Over at the Greek camp, Cressida's dad Calchas reminds everyone that he risked a lot when he betrayed the Trojans and came over to their side.
In return, he wants them to "exchange" one of their Trojan prisoners (a guy named Antenor) for Cressida so he can have a father-daughter reunion. (Ugh, parents, right?)
Sure, Agamemnon says.
He sends Diomedes off to make the trade. Calchas follows him.
Just then, Achilles and Patroclus poke their heads out of their tent.
Ulysses tells everyone to walk by the tent and totally ignore Achilles so the guy will think they don't value him anymore. In other words, they're going to play hard to get. Hm, sensing a theme here.
Agamemnon, Nestor, Menelaus, and Ajax all blow past the tent, barely acknowledging that Achilles exists.
Achilles gets all paranoid. It doesn't help when Ulysses strolls by the tent all nonchalantly and acts like he's reading a book. You know, while walking. Like you do.
Achilles takes the bait and asks him what the book is about.
Ulysses says it's about how a man is only as good as his reputation. If a man doesn't have a lot of friends and admirers to give him props, he's totally worthless. Then he says that everyone's talking about how brave Ajax is for daring to take on Hector in the upcoming battle.
Naturally, Achilles is jealous and wants to know if everyone's forgotten about all of his brave deeds.
Ulysses tells him he's only as good as his last battle, which, by the way, nobody can remember anymore because it's been so long since Achilles bothered to come out of his tent and fight.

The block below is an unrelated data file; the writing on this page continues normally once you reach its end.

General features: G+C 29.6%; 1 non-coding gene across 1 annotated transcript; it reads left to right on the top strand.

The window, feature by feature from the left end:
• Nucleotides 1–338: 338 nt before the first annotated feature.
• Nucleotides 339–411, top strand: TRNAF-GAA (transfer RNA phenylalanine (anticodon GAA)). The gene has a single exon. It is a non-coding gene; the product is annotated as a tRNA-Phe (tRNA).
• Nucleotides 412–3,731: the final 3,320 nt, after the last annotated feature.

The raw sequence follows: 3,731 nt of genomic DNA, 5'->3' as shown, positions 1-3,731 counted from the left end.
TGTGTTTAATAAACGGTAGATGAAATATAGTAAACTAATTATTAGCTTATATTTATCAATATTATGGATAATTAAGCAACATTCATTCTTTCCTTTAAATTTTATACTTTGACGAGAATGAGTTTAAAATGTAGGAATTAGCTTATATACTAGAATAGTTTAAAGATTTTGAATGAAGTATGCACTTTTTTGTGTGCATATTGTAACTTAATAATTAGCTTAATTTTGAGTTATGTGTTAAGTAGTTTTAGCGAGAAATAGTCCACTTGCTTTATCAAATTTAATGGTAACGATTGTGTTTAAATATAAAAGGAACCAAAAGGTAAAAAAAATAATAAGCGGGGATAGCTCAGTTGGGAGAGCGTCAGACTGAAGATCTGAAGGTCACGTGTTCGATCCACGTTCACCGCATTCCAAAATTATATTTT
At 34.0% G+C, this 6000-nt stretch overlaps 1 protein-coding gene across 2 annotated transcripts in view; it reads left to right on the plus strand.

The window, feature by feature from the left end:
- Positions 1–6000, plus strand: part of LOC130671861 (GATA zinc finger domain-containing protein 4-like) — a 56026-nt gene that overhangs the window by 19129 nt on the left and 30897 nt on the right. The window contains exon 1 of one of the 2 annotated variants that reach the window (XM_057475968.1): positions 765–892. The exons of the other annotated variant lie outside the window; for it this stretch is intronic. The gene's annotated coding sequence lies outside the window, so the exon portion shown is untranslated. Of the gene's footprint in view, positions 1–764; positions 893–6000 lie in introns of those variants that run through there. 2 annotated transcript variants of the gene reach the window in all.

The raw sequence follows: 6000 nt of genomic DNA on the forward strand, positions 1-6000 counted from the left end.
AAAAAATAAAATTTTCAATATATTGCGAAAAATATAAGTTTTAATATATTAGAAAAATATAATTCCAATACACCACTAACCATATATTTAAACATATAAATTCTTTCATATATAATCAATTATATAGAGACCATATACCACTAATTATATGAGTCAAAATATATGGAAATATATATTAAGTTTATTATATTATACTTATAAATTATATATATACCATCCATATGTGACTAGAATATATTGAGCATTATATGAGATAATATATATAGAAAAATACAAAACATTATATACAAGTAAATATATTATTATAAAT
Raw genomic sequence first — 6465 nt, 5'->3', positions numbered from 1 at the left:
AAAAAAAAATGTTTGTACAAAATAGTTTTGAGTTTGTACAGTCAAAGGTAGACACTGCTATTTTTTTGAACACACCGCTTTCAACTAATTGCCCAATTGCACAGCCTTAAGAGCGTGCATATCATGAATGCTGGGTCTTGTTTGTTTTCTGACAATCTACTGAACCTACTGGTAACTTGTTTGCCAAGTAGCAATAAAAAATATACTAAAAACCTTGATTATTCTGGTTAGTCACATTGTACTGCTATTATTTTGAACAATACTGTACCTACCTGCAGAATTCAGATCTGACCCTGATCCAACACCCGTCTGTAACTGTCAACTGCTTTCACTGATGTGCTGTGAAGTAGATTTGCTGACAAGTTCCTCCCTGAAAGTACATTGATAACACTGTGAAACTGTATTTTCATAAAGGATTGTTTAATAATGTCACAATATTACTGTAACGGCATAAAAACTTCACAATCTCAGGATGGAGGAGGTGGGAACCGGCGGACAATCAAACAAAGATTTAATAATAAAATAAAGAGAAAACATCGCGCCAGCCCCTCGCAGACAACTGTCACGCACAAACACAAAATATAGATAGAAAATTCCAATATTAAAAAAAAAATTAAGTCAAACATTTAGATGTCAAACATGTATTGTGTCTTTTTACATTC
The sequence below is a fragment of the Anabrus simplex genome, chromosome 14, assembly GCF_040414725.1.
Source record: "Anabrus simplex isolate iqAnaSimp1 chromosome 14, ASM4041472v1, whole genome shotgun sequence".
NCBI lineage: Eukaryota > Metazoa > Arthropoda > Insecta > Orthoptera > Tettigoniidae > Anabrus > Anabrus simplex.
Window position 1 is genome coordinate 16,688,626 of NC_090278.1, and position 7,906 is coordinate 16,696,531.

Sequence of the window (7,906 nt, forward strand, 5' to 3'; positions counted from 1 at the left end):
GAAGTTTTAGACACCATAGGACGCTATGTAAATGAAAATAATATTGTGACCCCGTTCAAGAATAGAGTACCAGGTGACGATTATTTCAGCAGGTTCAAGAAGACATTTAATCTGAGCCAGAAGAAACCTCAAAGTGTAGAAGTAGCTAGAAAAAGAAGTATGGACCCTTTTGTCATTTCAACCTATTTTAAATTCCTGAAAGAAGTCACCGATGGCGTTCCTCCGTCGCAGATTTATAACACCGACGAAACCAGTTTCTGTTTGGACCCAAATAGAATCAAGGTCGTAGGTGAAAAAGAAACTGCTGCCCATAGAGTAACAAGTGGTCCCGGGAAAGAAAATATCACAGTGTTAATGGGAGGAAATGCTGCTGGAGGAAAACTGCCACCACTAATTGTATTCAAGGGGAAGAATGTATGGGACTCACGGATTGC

Achilles is all "Hey, I've got my reasons."
Then Ulysses says that everyone knows Achilles is more interested in sex than battle and that he's got the hots for a girl named Polyxena. But, seriously, it would be better if he wanted to "throw down" Hector on the battlefield instead of wanting to "throw down" Polyxena on his bed.(In other words, Achilles has promised Polyxena that he won't fight in the war. But, we have to ask, is this really why he stays in his tent all day Patroclus?)
Next, Ulysses warns Achilles that all the little Greek girls are going to tease his son about his dad, who spent all his time chasing Hector's sister, while brave Ajax defeated Hector.
Patroclus then blames himself for Achilles not wanting to fight.
He urges his BFF to get back on the battlefield and prove to everyone that he's not an effeminate wimp.
Achilles wonders aloud if Ajax is really going to fight with Hector and worries that his rep as a noble warrior is at stake.
He decides to invite Ajax and the Trojan lords (especially Hector) to his tent after the combat.
Then Thersites shows up to do his best impression of Ajax strutting around like a proud "peacock," until Achilles finally asks him to deliver a message to the guy. Achilles is totally worried, guys.